What’s In Season (and what to do with it!)

By Caitlin Porter, Seacoast Eat Local Intern

The farmer’s market carries produce that can differ from what we’re used to seeing in the grocery store. Certain vegetables such as bok choy and salad turnips can seem unusual and difficult to prepare. However, several farmers from the Dover Farmer’s Market (Wednesdays 2:15-6 pm) gave their tips on what these vegetables are and how to use them.

photo by Caitlin Porter

Bok Choy

Bok Choy is probably best known for its place in Chinese stir-fries. However, it can be grilled or finely chopped into a salad. Mary Beth from Two Toad Farm, whose bok choy is featured here, gave me a great recipe for an Asian-inspired salad that involves:

  • Finely chopping: bok choy, carrots, and radishes
  • Adding a tablespoon or two of sesame seeds
  • Finishing with a light sesame dressing

 

dandelion greens, photo by Caitlin Porter

Dandelion greens

Dandelion Greens, featured here from Wake Robin Farm, are a leafy green that are packed with vitamin A. They can be eaten raw, but have quite a bit of bitter kick to them. They are usually preferred by most people to be eaten cooked, either caramelized on their own or put into a quiche. Here is a quiche recipe featuring dandelion greens.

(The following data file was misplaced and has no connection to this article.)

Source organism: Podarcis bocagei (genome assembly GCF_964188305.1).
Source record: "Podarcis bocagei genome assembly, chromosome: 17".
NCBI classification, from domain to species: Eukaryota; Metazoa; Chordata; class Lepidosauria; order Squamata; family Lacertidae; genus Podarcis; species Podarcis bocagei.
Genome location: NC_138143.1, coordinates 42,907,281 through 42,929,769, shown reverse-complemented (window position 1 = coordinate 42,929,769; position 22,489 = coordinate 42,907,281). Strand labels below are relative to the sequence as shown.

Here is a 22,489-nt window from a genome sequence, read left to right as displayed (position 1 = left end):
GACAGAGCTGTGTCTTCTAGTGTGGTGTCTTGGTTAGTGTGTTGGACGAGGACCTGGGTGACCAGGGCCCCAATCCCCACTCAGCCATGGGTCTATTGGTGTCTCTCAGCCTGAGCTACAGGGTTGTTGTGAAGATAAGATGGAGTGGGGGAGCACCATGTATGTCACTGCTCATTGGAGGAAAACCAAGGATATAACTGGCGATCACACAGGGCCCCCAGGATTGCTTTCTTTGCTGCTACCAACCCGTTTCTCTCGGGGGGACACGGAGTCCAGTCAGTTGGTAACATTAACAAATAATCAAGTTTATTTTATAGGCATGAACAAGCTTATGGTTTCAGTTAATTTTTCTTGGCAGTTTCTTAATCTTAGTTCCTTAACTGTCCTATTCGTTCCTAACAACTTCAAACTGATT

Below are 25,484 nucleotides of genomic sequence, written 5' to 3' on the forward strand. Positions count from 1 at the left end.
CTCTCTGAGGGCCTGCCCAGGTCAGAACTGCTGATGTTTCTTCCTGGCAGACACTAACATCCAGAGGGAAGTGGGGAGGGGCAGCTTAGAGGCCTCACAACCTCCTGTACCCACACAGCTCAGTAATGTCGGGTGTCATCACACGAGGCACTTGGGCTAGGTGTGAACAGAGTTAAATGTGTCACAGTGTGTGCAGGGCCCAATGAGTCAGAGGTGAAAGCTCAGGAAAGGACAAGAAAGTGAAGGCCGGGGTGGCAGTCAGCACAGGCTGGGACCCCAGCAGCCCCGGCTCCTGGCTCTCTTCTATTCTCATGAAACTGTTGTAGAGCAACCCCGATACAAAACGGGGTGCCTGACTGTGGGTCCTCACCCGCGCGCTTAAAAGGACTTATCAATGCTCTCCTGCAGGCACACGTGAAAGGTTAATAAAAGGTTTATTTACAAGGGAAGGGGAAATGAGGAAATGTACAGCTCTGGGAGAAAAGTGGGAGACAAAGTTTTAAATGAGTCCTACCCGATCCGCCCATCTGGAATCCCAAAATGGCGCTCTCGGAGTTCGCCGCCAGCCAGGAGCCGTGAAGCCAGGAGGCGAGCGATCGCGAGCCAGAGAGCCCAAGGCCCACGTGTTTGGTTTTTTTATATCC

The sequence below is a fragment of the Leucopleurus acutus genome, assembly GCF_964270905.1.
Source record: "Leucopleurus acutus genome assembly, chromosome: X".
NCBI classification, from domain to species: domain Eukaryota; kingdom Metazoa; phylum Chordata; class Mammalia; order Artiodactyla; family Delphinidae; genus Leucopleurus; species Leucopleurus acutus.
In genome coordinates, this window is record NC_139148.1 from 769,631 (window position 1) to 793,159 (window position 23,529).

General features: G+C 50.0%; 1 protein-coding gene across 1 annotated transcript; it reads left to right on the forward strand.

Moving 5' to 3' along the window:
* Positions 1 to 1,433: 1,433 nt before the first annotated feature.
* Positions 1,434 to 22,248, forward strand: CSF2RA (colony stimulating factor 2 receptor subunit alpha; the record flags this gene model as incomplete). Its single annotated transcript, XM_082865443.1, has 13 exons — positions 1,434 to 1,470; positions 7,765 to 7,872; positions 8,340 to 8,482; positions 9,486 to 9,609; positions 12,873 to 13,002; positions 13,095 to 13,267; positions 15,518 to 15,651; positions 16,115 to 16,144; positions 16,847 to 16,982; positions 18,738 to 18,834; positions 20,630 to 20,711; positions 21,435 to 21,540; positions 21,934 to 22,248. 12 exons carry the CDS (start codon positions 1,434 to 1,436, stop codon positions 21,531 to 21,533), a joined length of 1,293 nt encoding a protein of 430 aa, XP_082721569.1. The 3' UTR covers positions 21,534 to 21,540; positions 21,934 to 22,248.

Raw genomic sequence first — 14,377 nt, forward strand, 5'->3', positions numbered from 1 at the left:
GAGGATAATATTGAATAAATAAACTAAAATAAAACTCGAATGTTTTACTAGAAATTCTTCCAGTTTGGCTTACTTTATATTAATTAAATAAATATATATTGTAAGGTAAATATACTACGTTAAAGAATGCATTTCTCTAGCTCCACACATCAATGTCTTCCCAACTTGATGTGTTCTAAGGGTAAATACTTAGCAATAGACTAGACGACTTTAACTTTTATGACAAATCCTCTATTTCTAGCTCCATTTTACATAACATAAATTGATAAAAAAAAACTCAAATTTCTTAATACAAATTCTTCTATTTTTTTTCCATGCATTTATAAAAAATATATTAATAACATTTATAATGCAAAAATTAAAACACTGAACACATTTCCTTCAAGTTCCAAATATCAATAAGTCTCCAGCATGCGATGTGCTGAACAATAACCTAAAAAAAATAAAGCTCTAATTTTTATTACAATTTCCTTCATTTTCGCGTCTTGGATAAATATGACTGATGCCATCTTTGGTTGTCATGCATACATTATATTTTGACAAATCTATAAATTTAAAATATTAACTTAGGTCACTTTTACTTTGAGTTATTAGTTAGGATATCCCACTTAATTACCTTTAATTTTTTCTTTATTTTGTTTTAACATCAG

Swiss chard, photo by Caitlin Porter

Swiss Chard

Swiss chard, featured here from McKenzie’s Farm, is a leafy green that is very similar to spinach. It is very versatile and one of the most nutrient-packed foods available, since it is full of vitamins, minerals, and antioxidants. It can be eaten raw, but again has a very bitter kick to it. It is good chopped with garlic and soy sauce. It can also be enjoyed in smoothies as well as scrambled eggs.

Here is a recipe for a Pineapple Swiss Chard Smoothie

salad turnips, photo by Caitlin Porter

Salad Turnips

Salad turnips are a vegetable that is usually found next to the radishes since they are similar in appearance. These, featured here from White Cedar Farm, can be eaten raw in a salad or sautéed to bring out their sweetness (similarly to carrots). Their greens can also be eaten in salad or sautéed.

Here is a very simple recipe for Salad Turnips sautéed in butter

 

 

Sources:

Dandelion greens

Swiss chard

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